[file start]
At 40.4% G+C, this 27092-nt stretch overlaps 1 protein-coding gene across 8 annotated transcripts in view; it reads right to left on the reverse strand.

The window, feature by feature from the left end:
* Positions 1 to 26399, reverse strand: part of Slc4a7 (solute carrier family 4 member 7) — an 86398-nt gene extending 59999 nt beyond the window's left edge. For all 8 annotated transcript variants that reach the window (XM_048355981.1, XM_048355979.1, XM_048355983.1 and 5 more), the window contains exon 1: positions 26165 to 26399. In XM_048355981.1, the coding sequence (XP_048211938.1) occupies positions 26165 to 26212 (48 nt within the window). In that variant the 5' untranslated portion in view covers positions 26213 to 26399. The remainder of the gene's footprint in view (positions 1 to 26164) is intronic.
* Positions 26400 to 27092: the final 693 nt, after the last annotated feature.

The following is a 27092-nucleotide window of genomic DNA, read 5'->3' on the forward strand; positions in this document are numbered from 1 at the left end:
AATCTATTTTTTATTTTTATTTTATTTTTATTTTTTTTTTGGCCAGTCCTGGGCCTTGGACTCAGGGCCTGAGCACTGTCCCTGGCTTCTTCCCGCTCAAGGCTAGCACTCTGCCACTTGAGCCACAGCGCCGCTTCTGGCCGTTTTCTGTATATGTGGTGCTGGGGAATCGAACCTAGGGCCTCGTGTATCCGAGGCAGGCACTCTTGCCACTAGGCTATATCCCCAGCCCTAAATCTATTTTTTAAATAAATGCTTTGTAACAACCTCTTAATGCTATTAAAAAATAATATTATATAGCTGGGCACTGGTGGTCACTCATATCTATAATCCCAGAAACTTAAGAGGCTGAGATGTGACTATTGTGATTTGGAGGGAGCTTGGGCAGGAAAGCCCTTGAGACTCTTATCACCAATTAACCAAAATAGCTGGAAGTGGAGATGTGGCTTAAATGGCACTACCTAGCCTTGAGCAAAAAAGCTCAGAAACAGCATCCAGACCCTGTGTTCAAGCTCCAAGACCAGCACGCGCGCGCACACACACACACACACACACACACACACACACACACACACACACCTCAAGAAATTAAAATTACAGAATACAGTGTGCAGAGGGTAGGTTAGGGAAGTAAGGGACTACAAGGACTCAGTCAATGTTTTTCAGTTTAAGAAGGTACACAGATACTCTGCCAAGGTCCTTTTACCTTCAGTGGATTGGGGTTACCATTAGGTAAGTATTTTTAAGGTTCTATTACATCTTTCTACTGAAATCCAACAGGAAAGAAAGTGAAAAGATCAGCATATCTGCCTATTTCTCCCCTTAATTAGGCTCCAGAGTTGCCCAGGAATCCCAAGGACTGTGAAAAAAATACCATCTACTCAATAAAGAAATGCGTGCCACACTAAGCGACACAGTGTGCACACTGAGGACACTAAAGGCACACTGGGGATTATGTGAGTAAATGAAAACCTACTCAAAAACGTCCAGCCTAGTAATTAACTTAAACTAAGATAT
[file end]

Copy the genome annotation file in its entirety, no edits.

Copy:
At 40.4% G+C, this 27092-nt stretch overlaps 1 protein-coding gene across 8 annotated transcripts in view; it reads right to left on the reverse strand.

The window, feature by feature from the left end:
* Positions 1 to 26399, reverse strand: part of Slc4a7 (solute carrier family 4 member 7) — an 86398-nt gene extending 59999 nt beyond the window's left edge. For all 8 annotated transcript variants that reach the window (XM_048355981.1, XM_048355979.1, XM_048355983.1 and 5 more), the window contains exon 1: positions 26165 to 26399. In XM_048355981.1, the coding sequence (XP_048211938.1) occupies positions 26165 to 26212 (48 nt within the window). In that variant the 5' untranslated portion in view covers positions 26213 to 26399. The remainder of the gene's footprint in view (positions 1 to 26164) is intronic.
* Positions 26400 to 27092: the final 693 nt, after the last annotated feature.

The following is a 27092-nucleotide window of genomic DNA, read 5'->3' on the forward strand; positions in this document are numbered from 1 at the left end:
AATCTATTTTTTATTTTTATTTTATTTTTATTTTTTTTTTGGCCAGTCCTGGGCCTTGGACTCAGGGCCTGAGCACTGTCCCTGGCTTCTTCCCGCTCAAGGCTAGCACTCTGCCACTTGAGCCACAGCGCCGCTTCTGGCCGTTTTCTGTATATGTGGTGCTGGGGAATCGAACCTAGGGCCTCGTGTATCCGAGGCAGGCACTCTTGCCACTAGGCTATATCCCCAGCCCTAAATCTATTTTTTAAATAAATGCTTTGTAACAACCTCTTAATGCTATTAAAAAATAATATTATATAGCTGGGCACTGGTGGTCACTCATATCTATAATCCCAGAAACTTAAGAGGCTGAGATGTGACTATTGTGATTTGGAGGGAGCTTGGGCAGGAAAGCCCTTGAGACTCTTATCACCAATTAACCAAAATAGCTGGAAGTGGAGATGTGGCTTAAATGGCACTACCTAGCCTTGAGCAAAAAAGCTCAGAAACAGCATCCAGACCCTGTGTTCAAGCTCCAAGACCAGCACGCGCGCGCACACACACACACACACACACACACACACACACACACACACACACCTCAAGAAATTAAAATTACAGAATACAGTGTGCAGAGGGTAGGTTAGGGAAGTAAGGGACTACAAGGACTCAGTCAATGTTTTTCAGTTTAAGAAGGTACACAGATACTCTGCCAAGGTCCTTTTACCTTCAGTGGATTGGGGTTACCATTAGGTAAGTATTTTTAAGGTTCTATTACATCTTTCTACTGAAATCCAACAGGAAAGAAAGTGAAAAGATCAGCATATCTGCCTATTTCTCCCCTTAATTAGGCTCCAGAGTTGCCCAGGAATCCCAAGGACTGTGAAAAAAATACCATCTACTCAATAAAGAAATGCGTGCCACACTAAGCGACACAGTGTGCACACTGAGGACACTAAAGGCACACTGGGGATTATGTGAGTAAATGAAAACCTACTCAAAAACGTCCAGCCTAGTAATTAACTTAAACTAAGATAT